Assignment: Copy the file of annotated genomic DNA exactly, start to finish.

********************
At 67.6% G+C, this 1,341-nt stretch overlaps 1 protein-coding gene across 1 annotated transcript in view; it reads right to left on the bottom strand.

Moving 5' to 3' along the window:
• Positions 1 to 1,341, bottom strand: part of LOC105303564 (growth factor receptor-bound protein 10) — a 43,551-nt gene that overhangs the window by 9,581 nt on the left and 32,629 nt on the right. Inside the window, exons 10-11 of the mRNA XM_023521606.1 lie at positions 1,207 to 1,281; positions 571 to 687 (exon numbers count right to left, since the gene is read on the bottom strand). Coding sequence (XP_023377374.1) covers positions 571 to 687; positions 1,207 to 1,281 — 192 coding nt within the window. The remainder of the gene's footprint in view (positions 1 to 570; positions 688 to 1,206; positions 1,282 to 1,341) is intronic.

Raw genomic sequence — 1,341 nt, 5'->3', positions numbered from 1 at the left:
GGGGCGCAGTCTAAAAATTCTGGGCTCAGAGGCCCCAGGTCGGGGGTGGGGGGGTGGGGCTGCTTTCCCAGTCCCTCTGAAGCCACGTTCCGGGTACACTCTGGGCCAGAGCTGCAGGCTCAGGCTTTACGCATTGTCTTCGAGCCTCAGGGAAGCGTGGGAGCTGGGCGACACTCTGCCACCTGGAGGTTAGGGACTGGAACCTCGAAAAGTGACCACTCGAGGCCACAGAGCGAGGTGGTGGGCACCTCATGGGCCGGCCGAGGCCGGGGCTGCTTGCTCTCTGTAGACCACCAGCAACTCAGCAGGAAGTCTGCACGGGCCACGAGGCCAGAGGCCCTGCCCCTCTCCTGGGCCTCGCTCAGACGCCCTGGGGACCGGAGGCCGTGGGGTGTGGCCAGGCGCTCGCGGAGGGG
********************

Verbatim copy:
At 67.6% G+C, this 1,341-nt stretch overlaps 1 protein-coding gene across 1 annotated transcript in view; it reads right to left on the bottom strand.

Moving 5' to 3' along the window:
• Positions 1 to 1,341, bottom strand: part of LOC105303564 (growth factor receptor-bound protein 10) — a 43,551-nt gene that overhangs the window by 9,581 nt on the left and 32,629 nt on the right. Inside the window, exons 10-11 of the mRNA XM_023521606.1 lie at positions 1,207 to 1,281; positions 571 to 687 (exon numbers count right to left, since the gene is read on the bottom strand). Coding sequence (XP_023377374.1) covers positions 571 to 687; positions 1,207 to 1,281 — 192 coding nt within the window. The remainder of the gene's footprint in view (positions 1 to 570; positions 688 to 1,206; positions 1,282 to 1,341) is intronic.

Raw genomic sequence — 1,341 nt, 5'->3', positions numbered from 1 at the left:
GGGGCGCAGTCTAAAAATTCTGGGCTCAGAGGCCCCAGGTCGGGGGTGGGGGGGTGGGGCTGCTTTCCCAGTCCCTCTGAAGCCACGTTCCGGGTACACTCTGGGCCAGAGCTGCAGGCTCAGGCTTTACGCATTGTCTTCGAGCCTCAGGGAAGCGTGGGAGCTGGGCGACACTCTGCCACCTGGAGGTTAGGGACTGGAACCTCGAAAAGTGACCACTCGAGGCCACAGAGCGAGGTGGTGGGCACCTCATGGGCCGGCCGAGGCCGGGGCTGCTTGCTCTCTGTAGACCACCAGCAACTCAGCAGGAAGTCTGCACGGGCCACGAGGCCAGAGGCCCTGCCCCTCTCCTGGGCCTCGCTCAGACGCCCTGGGGACCGGAGGCCGTGGGGTGTGGCCAGGCGCTCGCGGAGGGG